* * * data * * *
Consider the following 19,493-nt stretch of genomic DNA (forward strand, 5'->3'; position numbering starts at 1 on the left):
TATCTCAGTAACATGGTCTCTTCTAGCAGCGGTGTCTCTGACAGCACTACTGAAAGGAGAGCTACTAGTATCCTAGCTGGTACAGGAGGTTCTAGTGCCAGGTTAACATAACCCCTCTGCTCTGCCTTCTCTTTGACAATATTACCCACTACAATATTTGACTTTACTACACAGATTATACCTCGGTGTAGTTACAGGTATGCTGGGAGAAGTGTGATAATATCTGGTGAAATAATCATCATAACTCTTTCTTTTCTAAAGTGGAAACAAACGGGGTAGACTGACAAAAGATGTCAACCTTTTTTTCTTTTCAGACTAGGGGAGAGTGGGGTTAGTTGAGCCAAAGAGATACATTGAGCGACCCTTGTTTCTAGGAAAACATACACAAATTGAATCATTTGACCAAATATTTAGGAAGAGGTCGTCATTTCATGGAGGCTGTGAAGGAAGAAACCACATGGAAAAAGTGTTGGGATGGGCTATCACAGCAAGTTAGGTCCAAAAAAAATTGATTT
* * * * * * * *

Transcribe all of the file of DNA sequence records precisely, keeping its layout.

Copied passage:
Consider the following 19,493-nt stretch of genomic DNA (forward strand, 5'->3'; position numbering starts at 1 on the left):
TATCTCAGTAACATGGTCTCTTCTAGCAGCGGTGTCTCTGACAGCACTACTGAAAGGAGAGCTACTAGTATCCTAGCTGGTACAGGAGGTTCTAGTGCCAGGTTAACATAACCCCTCTGCTCTGCCTTCTCTTTGACAATATTACCCACTACAATATTTGACTTTACTACACAGATTATACCTCGGTGTAGTTACAGGTATGCTGGGAGAAGTGTGATAATATCTGGTGAAATAATCATCATAACTCTTTCTTTTCTAAAGTGGAAACAAACGGGGTAGACTGACAAAAGATGTCAACCTTTTTTTCTTTTCAGACTAGGGGAGAGTGGGGTTAGTTGAGCCAAAGAGATACATTGAGCGACCCTTGTTTCTAGGAAAACATACACAAATTGAATCATTTGACCAAATATTTAGGAAGAGGTCGTCATTTCATGGAGGCTGTGAAGGAAGAAACCACATGGAAAAAGTGTTGGGATGGGCTATCACAGCAAGTTAGGTCCAAAAAAAATTGATTT